Rain Stories

Rain was a popular subject for primary school children learning to read in the early 1900’s.  I am basing this assumption on these stories from the Ontario Readers Primer, authorized by THE MINISTER OF EDUCATION (that part was important enough in the book to print in all caps bold) published in 1920.

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How lucky am I to possess books that are almost a hundred years old? Even if the stories are blatantly sexist.  Wimpy little girl afraid of the rain vs. bold adventurous little boy having fun.

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In this case the smart males all seek shelter and the silly female goose doesn’t. Girls just can’t win.
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Isn’t that delightful? The pages are well-read, faded and stained, the cover is worn and falling apart and the binding disintegrating and barely holding everything together. It’s one of the things my mother felt was worth saving, and it is one of my treasures.

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19 thoughts on “Rain Stories

    • We had to read Tom Betty and Susan books – same stories with different names. I couldn’t wait to get through them! “Run, Tom, run” just wasn’t deep and meaningful enough. lol. And they had a dog named Flip. Seriously, who does that. Makes the rain poetry look brilliant.

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    • I remember mom letting us read these when we were little and learning to read in the fifties and finding them fun. I guess they are timeless in a way. Fun to look back at, anyway. 😊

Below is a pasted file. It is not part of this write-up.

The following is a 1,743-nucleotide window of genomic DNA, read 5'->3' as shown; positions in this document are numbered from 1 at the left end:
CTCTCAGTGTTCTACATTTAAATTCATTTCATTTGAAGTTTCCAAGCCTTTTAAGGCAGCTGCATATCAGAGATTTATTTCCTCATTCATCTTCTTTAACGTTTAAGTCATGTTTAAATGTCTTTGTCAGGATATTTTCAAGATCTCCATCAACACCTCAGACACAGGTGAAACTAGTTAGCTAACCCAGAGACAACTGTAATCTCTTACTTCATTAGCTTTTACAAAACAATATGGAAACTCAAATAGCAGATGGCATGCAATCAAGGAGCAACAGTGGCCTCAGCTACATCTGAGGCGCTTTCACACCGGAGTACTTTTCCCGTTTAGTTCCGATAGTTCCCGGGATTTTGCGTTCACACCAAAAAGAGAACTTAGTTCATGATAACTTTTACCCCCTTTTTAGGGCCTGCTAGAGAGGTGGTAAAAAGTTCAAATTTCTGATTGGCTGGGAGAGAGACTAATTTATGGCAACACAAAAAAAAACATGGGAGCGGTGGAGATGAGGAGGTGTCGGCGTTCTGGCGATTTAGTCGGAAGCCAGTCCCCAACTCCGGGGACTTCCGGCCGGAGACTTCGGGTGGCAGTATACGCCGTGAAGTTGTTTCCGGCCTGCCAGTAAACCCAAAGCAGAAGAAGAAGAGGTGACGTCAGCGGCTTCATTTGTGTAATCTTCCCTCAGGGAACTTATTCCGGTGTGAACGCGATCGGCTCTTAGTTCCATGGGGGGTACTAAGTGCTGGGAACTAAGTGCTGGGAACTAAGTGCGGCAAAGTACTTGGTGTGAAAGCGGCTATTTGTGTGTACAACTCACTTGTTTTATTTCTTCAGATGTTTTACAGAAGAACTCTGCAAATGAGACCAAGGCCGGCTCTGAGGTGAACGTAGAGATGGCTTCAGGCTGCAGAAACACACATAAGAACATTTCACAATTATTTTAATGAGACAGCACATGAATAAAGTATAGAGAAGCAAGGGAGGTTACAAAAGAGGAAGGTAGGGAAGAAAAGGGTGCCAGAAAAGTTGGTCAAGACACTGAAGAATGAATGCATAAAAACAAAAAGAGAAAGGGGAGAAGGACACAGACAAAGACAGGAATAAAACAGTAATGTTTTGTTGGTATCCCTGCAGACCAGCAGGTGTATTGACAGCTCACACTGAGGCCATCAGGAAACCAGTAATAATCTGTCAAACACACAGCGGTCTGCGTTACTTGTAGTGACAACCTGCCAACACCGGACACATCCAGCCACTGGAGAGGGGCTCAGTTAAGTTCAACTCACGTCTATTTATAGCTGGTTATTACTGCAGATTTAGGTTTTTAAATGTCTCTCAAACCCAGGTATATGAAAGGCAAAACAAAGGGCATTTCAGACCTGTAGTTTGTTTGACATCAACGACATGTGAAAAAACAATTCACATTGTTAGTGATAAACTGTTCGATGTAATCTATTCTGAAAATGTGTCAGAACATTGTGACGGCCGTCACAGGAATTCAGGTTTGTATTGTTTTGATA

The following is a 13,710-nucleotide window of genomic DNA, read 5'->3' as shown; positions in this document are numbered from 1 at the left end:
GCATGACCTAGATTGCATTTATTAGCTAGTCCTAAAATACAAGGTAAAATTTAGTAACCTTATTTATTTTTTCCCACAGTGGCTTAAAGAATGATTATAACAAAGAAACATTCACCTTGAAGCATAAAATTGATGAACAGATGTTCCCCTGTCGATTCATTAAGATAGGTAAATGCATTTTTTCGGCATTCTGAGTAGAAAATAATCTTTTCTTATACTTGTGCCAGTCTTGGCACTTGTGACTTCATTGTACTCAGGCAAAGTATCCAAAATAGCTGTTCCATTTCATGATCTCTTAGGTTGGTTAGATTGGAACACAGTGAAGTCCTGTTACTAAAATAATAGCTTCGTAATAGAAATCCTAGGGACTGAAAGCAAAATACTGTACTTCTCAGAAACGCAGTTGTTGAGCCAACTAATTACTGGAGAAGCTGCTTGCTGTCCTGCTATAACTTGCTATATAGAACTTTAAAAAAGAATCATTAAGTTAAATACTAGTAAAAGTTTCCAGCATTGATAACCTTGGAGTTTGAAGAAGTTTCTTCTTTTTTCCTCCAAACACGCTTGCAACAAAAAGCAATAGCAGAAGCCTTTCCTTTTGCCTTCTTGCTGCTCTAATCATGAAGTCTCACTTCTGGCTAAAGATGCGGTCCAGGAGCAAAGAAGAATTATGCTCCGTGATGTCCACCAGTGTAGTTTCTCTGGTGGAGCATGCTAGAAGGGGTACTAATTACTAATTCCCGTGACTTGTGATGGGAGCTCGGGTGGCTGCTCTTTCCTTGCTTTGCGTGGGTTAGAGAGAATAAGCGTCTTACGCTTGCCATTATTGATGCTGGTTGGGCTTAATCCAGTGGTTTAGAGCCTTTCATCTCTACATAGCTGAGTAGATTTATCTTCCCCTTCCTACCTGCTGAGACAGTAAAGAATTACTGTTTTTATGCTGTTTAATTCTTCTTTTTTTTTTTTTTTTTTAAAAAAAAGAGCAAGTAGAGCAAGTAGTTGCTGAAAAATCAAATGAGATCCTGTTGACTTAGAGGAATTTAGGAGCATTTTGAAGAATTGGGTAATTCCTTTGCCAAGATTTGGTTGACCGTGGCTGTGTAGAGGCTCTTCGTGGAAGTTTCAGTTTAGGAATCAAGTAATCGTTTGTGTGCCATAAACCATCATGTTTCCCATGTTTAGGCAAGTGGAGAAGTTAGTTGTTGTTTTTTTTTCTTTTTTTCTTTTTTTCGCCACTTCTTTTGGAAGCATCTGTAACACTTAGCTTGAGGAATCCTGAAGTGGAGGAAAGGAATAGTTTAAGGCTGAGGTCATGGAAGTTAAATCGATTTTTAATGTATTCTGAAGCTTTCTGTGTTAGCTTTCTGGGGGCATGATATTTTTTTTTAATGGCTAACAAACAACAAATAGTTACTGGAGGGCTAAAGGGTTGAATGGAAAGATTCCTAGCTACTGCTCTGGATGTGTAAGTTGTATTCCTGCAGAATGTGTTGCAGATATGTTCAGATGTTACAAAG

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  1. I was an early childhood teacher (grades pre-K through grade 2) in the 70s and the primers and early readers may have been updated a teeny weeny, but the themes were the same. Of course, the school system was still using very old books then, too. What excitement when someone on the block got the first TV! (and kids read about that in 1976 and were supposed to relate!).

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    • Oh my, that’s funny. Our rural school was all farm kids, reading about city kids visiting a farm…that’s when I knew the stories were completely made up. A skeptic at the age of 6. lol

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  2. Those are treasures. When I taught first grade in a small rural school, I found and used similar vintage readers for the children who found the modern readers difficult. It actually helped some of them. Not everything new is good for everyone.

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